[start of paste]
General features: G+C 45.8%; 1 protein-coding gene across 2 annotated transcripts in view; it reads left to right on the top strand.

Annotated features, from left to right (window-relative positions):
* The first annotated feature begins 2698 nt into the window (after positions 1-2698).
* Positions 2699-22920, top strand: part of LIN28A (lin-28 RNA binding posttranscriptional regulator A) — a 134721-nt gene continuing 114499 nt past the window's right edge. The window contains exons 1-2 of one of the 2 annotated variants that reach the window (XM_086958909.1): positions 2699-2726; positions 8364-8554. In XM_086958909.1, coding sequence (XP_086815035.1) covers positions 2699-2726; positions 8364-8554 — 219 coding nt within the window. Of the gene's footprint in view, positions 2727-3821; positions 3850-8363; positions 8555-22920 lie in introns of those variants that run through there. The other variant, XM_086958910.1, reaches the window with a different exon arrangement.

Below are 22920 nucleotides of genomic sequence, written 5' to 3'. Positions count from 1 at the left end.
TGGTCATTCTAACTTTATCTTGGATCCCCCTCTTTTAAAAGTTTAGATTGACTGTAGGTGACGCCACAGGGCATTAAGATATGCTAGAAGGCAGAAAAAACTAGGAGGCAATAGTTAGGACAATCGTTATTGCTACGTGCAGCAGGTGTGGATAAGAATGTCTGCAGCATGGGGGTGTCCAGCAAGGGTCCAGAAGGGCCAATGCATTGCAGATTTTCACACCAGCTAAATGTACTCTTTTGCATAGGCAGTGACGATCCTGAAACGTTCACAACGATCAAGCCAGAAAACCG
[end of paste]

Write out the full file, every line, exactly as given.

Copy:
General features: G+C 45.8%; 1 protein-coding gene across 2 annotated transcripts in view; it reads left to right on the top strand.

Annotated features, from left to right (window-relative positions):
* The first annotated feature begins 2698 nt into the window (after positions 1-2698).
* Positions 2699-22920, top strand: part of LIN28A (lin-28 RNA binding posttranscriptional regulator A) — a 134721-nt gene continuing 114499 nt past the window's right edge. The window contains exons 1-2 of one of the 2 annotated variants that reach the window (XM_086958909.1): positions 2699-2726; positions 8364-8554. In XM_086958909.1, coding sequence (XP_086815035.1) covers positions 2699-2726; positions 8364-8554 — 219 coding nt within the window. Of the gene's footprint in view, positions 2727-3821; positions 3850-8363; positions 8555-22920 lie in introns of those variants that run through there. The other variant, XM_086958910.1, reaches the window with a different exon arrangement.

Below are 22920 nucleotides of genomic sequence, written 5' to 3'. Positions count from 1 at the left end.
TGGTCATTCTAACTTTATCTTGGATCCCCCTCTTTTAAAAGTTTAGATTGACTGTAGGTGACGCCACAGGGCATTAAGATATGCTAGAAGGCAGAAAAAACTAGGAGGCAATAGTTAGGACAATCGTTATTGCTACGTGCAGCAGGTGTGGATAAGAATGTCTGCAGCATGGGGGTGTCCAGCAAGGGTCCAGAAGGGCCAATGCATTGCAGATTTTCACACCAGCTAAATGTACTCTTTTGCATAGGCAGTGACGATCCTGAAACGTTCACAACGATCAAGCCAGAAAACCG